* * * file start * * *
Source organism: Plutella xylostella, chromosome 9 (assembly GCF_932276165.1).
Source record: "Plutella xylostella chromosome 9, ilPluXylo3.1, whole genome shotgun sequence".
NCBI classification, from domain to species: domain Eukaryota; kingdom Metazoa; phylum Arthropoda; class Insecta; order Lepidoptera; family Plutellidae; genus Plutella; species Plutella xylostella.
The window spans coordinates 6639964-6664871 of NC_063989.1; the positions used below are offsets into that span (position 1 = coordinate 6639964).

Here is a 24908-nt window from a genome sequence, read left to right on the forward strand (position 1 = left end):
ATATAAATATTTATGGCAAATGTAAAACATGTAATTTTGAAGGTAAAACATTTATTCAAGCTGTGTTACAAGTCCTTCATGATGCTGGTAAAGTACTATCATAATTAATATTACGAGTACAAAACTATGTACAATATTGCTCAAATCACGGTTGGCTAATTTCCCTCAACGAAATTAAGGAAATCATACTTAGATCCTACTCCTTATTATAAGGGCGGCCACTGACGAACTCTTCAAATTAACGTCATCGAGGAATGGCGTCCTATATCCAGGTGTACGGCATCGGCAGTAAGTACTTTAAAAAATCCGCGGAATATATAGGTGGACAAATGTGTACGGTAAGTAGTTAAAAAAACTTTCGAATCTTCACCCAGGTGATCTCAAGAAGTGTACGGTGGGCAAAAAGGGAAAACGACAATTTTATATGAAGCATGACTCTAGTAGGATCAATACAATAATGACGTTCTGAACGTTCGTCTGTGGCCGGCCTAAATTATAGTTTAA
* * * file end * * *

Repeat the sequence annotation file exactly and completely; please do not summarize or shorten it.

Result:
Source organism: Plutella xylostella, chromosome 9 (assembly GCF_932276165.1).
Source record: "Plutella xylostella chromosome 9, ilPluXylo3.1, whole genome shotgun sequence".
NCBI classification, from domain to species: domain Eukaryota; kingdom Metazoa; phylum Arthropoda; class Insecta; order Lepidoptera; family Plutellidae; genus Plutella; species Plutella xylostella.
The window spans coordinates 6639964-6664871 of NC_063989.1; the positions used below are offsets into that span (position 1 = coordinate 6639964).

Here is a 24908-nt window from a genome sequence, read left to right on the forward strand (position 1 = left end):
ATATAAATATTTATGGCAAATGTAAAACATGTAATTTTGAAGGTAAAACATTTATTCAAGCTGTGTTACAAGTCCTTCATGATGCTGGTAAAGTACTATCATAATTAATATTACGAGTACAAAACTATGTACAATATTGCTCAAATCACGGTTGGCTAATTTCCCTCAACGAAATTAAGGAAATCATACTTAGATCCTACTCCTTATTATAAGGGCGGCCACTGACGAACTCTTCAAATTAACGTCATCGAGGAATGGCGTCCTATATCCAGGTGTACGGCATCGGCAGTAAGTACTTTAAAAAATCCGCGGAATATATAGGTGGACAAATGTGTACGGTAAGTAGTTAAAAAAACTTTCGAATCTTCACCCAGGTGATCTCAAGAAGTGTACGGTGGGCAAAAAGGGAAAACGACAATTTTATATGAAGCATGACTCTAGTAGGATCAATACAATAATGACGTTCTGAACGTTCGTCTGTGGCCGGCCTAAATTATAGTTTAA